22 : Goals of Fluoride (F) Administration 1) Do not harm the patient. 2) Prevent decay on intact dental surfaces. 3) Arrest active decay. 4) Remineralize decalcified tooth surfaces. TEXT
23 : GOALS OF FLUORIDE (F) ADMINISTRATION Do no harm Prevent decay on in tact dental surfaces F F Arrest active decay Remineralize decalcified teeth 1. 2. 3. 4. F Fluorosis or toxicity
24 : MECHANISM OF ACTION: Deposition of fluorapatite (FHA) in sound tooth structure: Caries protection results from FHA being more acid resistant than pure hydroxyapatite (HA). Deposition takes place when F replaces hydroxyl groups in HA. This can occur pre- or post-eruption at neutral pH, or post-eruptively at neutral or acidic pH. At low pH, HA dissolves, then re-precipitates as new crystals which are larger and more acid-resistant due to higher FHA and lower magnesium and carbonate content. Deposition of FHA is accomplished both by systemic intake of F during tooth development, and topical F administration after eruption. 1. TEXT
25 : Professional topical F treatments with concentrated acidulated phosphate fluoride (APF) gels (2.72% APF gel contains 12,300 ppm F), is the most efficient way to accomplish this, especially when applied to newly erupted teeth (i.e., age 2 for primary molars; age 6 to 8 for permanent first molars and anterior teeth; age 11 to 14 for permanent premolars and second molars).
26 : MECHANISMS OF F PROTECTION F F F F F F F F F F F F Saliva (S) Plaque (P) Tooth (T) DEPOSITION Increase FHA levels maximally in intact dental surfaces. Theory: Topical F is the best method for deposition.
27 : SOURCES OF BIOAVAILABLE F 1. saliva 0.08 0.02 ppm F in saliva after drinking 1 3 5 h F F F F S P T 4. RESIDUAL F ACT 2. Fluoridated water 3. Home care products Calcium Fluoride F F F F F Topical F CaF2 precipitates in plaque during topical F treatment
28 : FLUORIDE SUPPLEMENTS F in drinking water F Academy of Pediatric Dentistry current recommendations TEXT
29 : ARREST OF ACTIVE DECAY incipiencies Root caries Indications: Cases difficult to treat. Interproximal caries in low or moderate risk patients.
30 : Recommendations: Determine total F exposure. Determine caries risk. Administer as indicated by # 1 and 2. (Timing may be monthly, 1, 2, 3 or 4 times a year or even contra-indicated.) Apply for 4 minutes. Add no more than 2ml to the gel tray and make every effort to keep patient from swallowing the gel. Have patient refrain from rinsing, eating or drinking for 30 minutes after application. Professional Topical F TEXT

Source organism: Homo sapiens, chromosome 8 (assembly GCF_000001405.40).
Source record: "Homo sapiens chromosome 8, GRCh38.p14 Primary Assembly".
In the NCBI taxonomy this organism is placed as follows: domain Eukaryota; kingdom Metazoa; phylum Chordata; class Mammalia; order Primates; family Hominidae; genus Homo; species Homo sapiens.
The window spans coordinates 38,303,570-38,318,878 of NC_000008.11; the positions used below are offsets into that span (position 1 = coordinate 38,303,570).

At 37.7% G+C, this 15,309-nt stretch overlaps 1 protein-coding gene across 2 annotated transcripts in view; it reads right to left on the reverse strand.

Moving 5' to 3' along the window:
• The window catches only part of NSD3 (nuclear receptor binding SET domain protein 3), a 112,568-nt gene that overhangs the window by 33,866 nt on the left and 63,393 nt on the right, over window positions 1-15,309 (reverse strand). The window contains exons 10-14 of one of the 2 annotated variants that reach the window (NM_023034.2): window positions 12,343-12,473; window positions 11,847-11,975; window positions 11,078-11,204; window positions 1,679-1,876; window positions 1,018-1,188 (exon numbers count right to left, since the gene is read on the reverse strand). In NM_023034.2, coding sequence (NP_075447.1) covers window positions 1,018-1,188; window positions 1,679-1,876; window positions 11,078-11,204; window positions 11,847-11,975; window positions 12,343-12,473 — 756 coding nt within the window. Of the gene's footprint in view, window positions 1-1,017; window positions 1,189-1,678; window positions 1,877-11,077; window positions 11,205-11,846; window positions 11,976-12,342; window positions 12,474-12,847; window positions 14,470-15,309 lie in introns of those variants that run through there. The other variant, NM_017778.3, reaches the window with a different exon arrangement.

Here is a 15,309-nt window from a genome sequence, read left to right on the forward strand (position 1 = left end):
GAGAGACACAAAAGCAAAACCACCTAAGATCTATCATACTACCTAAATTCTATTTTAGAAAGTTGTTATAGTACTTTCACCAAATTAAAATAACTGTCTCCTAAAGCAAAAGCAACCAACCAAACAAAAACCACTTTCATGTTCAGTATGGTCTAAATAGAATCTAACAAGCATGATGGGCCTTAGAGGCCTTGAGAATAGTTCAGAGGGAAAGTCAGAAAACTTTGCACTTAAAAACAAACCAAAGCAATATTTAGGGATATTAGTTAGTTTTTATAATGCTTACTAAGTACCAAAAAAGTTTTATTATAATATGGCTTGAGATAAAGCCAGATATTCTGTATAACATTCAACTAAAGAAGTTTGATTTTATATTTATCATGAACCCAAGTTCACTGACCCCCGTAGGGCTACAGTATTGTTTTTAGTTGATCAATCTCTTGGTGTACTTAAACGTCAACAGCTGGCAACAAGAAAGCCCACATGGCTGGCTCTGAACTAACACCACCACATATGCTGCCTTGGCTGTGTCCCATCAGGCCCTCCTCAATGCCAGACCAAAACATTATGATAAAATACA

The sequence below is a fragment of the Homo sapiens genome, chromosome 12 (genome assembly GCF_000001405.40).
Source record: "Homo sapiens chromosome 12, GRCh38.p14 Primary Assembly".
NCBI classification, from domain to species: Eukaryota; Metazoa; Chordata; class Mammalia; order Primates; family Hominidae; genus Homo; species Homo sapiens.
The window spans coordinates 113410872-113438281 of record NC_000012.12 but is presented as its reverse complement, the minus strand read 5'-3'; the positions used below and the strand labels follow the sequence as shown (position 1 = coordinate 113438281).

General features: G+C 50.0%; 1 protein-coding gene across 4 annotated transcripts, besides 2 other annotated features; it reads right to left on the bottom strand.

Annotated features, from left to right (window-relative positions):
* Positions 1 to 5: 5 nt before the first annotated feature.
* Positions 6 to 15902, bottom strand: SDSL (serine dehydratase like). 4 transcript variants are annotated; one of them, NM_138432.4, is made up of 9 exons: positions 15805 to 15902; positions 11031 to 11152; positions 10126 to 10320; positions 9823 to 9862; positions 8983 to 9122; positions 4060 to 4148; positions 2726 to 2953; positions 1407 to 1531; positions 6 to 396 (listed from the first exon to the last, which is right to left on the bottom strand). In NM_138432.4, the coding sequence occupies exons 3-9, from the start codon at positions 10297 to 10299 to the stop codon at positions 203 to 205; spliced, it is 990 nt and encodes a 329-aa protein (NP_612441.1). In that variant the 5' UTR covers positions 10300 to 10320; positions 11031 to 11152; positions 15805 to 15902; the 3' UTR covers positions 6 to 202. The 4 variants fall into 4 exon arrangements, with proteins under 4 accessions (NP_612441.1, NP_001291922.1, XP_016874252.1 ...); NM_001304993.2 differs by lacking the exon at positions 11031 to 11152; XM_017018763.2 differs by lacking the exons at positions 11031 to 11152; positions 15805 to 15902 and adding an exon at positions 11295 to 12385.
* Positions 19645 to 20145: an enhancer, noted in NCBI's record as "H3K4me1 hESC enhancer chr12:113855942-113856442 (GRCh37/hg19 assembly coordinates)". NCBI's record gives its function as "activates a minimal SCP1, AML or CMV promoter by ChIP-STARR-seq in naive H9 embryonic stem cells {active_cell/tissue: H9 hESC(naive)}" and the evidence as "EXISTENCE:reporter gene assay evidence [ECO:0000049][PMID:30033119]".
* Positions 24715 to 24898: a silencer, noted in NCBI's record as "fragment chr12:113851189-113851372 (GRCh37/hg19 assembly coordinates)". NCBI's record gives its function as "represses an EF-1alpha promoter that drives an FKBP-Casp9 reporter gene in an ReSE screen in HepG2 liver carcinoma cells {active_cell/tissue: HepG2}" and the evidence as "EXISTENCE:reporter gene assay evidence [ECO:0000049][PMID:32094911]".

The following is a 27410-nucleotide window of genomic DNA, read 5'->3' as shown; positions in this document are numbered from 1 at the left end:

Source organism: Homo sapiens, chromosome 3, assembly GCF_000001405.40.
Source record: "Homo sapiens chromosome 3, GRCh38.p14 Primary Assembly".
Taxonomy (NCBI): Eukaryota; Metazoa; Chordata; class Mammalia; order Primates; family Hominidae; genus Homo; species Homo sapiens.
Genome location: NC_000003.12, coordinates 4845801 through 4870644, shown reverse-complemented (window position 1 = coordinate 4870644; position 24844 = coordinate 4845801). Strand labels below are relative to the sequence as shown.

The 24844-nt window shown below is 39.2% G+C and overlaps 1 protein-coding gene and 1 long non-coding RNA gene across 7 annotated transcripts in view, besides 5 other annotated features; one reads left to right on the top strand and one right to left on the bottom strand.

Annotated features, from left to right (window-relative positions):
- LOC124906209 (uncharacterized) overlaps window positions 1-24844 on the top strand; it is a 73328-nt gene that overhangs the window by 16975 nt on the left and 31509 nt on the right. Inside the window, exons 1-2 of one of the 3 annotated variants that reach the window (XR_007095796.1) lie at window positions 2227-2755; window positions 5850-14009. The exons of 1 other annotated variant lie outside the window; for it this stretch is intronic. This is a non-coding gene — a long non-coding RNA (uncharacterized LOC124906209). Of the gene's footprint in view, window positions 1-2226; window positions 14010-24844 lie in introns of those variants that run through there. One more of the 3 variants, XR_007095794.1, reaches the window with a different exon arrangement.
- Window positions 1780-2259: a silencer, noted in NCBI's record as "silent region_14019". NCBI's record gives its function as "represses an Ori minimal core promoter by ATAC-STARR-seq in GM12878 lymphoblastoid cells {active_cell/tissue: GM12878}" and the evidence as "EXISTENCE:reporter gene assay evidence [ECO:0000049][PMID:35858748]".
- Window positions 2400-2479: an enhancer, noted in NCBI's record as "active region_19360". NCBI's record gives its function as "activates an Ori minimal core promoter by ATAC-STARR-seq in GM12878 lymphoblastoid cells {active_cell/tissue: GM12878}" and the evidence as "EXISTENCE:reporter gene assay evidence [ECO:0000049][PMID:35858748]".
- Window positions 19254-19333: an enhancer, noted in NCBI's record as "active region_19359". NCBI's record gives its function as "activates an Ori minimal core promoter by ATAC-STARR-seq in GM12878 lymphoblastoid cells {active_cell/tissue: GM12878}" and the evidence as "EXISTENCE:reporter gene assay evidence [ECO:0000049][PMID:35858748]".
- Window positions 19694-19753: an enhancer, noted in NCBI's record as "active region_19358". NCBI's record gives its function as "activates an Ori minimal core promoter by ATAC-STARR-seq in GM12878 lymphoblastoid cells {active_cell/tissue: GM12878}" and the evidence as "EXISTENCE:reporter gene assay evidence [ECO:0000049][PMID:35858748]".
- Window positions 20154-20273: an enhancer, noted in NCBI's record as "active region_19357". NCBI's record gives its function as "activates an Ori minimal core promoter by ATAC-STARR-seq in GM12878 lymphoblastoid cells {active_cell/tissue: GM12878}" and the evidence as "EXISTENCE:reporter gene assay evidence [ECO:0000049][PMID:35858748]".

31 : FLUORIDE VARNISH Duraflor – 5% NaF, 26,000 ppm F, 3-6 mg F per dose. Fluor-Protector – 0.7% silane F. Used as a cavity varnish
32 : FLUORIDE VARNISH White spots or other incipiencies All teeth in the OR Exposed roots and root caries Margins of restorations Erupting teeth Carious anterior teeth in young children Indications: 2. 3. 4. 5. 1. 6.
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34 : HOME F RINSES ACT 0.05% NaF, 0.023% free F, 230 ppm F, 2.3 mg F / dose Daily Rinse: PHOS-FLOR 0.02% APF, 0.02% free F, 200 ppm F, 2 mg F / dose. Weekly Rinse PREVI-DENT 0.2% NaF, 0.091% free F, 910 ppm F, 9.1 mg F / dose. Indications: High caries risk Exposed roots Prevention programs
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36 : HOME GELS GEL-CAM – 0.4% SnF2, 0,097% free F, 970 ppm F, 2-3mg F/ dose. PREVIDENT – 1.1% NaF, 0.5% free F, 5000 ppm, 10-25 mg F/ dose. Indications: Severe caries Root caries Prevention programs Radiation caries
37 : When Is Fluoride Intake Most Critical? It is certainly important for infants and children between the ages of 6 months and 16 years to be exposed to fluoride. This is the timeframe during which the primary and permanent teeth come in. However, adults benefit from fluoride too. New research indicates that topical fluoride -- from toothpastes, mouth rinses, and fluoride treatments -- are as important in fighting tooth decay as in strengthening developing teeth. .